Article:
An Evolving Apparatus

Critical Writing
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Abstract (in English): 

Language, in all its forms, is a key technology in defining the human. What would we be without language? Would we exist in the sense we apprehend ourselves? Could we reflect upon our existence in a structured manner, differentiating ourselves, others and things? Could we know what our urges and feelings might mean? Would we have a recognisable culture and exist in what we can identify as a society? As McLuhan proposed, language has extended the human and facilitated our evolution. We are profoundly as much a product of language as it is a product of us.

The computer has changed language as profoundly as writing and printing before it. As a symbolic machine, a system of signs that reflexively operates upon and modifies itself, both carrying and making meaning, the computer represents a new linguistic modality. We have rapidly adopted the computer as personal companions, as extensions of ourselves. Many of us are soft-wired into the machine and the possibility of hard-wiring is being explored by artists and scientists. The computer, as a language system, has become part of us and we have become part of it.

A significant development in computing, that has allowed us to see its social potential explicitly represented, was the convergence of computing and telecommunications infrastructure to create the internet. With the development of the hypertext transfer protocol, with its combination of computation and communication, we have witnessed the rapid and protean emergence of the web, a medium that in a short period of time has subsumed, or is close to subsuming, virtually all media before it. The web is not just the dominant media of our age but is becoming a fabric of our society, both instrumentally and culturally.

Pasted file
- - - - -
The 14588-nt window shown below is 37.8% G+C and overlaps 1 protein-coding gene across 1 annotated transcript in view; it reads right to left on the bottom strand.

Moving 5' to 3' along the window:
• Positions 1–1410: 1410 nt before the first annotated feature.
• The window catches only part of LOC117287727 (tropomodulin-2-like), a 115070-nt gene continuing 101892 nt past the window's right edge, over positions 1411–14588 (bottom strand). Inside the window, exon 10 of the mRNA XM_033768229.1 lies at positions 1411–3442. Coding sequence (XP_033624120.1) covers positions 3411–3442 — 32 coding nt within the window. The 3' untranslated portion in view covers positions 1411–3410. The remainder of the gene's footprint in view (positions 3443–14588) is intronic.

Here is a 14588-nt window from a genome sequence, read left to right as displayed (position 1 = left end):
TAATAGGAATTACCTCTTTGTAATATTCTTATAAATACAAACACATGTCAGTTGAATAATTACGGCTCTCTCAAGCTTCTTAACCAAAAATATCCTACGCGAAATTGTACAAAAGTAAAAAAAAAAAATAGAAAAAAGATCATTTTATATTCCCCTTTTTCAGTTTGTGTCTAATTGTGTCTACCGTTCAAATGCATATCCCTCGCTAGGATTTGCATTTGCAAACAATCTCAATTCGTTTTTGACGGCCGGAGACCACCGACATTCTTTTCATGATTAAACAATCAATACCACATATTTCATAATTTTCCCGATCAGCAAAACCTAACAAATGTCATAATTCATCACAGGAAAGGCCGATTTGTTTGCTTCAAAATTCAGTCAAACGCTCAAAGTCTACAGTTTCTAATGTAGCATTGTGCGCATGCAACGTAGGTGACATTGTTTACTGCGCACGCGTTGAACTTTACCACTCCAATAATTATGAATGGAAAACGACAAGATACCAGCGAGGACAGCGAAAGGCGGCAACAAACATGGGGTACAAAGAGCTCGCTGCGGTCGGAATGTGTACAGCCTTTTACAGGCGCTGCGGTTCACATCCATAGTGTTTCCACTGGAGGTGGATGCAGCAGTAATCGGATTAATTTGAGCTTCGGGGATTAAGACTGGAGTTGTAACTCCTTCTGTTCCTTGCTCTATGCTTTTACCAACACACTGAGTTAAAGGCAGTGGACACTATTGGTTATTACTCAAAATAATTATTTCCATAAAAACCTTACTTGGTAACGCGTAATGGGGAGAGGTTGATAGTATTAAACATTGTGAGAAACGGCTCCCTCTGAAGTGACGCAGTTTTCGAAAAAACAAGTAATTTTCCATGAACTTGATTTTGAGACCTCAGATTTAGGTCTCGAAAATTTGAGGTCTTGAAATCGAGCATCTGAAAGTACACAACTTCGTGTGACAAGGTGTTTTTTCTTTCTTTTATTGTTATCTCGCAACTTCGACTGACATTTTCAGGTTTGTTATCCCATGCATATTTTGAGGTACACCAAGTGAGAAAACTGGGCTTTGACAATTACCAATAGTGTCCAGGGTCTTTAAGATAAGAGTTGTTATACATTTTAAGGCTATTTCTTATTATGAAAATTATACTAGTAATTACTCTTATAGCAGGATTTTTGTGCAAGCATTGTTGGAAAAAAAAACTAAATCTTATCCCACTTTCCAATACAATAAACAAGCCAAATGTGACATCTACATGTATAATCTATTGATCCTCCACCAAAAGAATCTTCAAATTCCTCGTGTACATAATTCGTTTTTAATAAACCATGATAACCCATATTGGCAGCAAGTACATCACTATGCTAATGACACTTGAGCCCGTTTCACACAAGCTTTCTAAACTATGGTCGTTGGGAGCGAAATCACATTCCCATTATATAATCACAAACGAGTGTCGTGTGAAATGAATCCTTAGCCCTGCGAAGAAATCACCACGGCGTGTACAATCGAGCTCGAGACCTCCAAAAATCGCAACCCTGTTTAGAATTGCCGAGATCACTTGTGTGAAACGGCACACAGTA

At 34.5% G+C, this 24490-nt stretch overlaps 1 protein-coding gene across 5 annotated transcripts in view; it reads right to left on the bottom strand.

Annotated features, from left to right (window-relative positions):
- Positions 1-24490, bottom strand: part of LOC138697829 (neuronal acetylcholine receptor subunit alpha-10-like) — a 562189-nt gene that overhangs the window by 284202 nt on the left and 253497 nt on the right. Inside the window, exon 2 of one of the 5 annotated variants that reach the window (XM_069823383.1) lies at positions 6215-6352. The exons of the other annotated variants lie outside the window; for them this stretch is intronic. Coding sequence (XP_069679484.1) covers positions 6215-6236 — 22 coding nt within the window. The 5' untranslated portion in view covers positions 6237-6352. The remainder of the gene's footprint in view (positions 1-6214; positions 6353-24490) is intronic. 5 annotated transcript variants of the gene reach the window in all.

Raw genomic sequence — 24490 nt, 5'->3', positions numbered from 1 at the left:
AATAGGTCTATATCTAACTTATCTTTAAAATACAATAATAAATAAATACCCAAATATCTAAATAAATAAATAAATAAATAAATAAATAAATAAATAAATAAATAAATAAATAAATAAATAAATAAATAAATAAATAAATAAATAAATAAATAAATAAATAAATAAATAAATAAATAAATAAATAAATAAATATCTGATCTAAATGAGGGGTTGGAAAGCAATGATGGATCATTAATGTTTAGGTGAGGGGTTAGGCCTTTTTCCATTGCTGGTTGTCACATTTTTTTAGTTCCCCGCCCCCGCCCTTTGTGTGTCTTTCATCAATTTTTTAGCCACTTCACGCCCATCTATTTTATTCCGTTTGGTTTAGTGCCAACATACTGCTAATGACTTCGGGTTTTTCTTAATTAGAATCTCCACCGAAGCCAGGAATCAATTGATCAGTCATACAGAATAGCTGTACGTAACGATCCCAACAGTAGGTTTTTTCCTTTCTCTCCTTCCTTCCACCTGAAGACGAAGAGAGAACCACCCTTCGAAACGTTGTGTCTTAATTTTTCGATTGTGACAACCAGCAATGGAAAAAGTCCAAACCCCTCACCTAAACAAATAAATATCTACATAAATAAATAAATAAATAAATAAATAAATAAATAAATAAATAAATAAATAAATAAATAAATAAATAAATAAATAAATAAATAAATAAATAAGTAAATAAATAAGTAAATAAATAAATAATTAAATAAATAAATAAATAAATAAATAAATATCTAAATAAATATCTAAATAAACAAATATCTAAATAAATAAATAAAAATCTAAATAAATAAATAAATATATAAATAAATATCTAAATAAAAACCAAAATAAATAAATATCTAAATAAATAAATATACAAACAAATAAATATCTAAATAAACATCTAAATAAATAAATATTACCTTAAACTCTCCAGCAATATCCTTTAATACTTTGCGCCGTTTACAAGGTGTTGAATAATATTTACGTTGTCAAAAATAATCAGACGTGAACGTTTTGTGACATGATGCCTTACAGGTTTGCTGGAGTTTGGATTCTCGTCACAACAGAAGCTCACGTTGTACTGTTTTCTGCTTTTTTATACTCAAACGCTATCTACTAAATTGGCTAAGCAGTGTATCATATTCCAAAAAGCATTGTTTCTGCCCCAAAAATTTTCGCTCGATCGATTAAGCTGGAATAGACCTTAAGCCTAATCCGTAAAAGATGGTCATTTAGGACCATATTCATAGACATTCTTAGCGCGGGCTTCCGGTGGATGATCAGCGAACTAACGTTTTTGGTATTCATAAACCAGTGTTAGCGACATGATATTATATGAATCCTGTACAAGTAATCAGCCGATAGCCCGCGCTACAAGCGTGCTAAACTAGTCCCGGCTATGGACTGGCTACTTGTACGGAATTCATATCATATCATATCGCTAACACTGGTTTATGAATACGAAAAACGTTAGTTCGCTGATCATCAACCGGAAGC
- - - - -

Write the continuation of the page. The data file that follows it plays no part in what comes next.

Given the relation between human ontology and language, the network can also be considered as key to the formation of our personal identity. What are the implications of living in such a media saturated hyper-connected culture? In this context we will consider the work of artists who, in the first instance, allow us to see how the computer and the network can be conceived and, secondarily, offer us visions of what the implications of these technologies are for individual and collective identity and what we can now identify as the homo-technical apparatus.

(Source: Author's abstract)

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Simon Biggs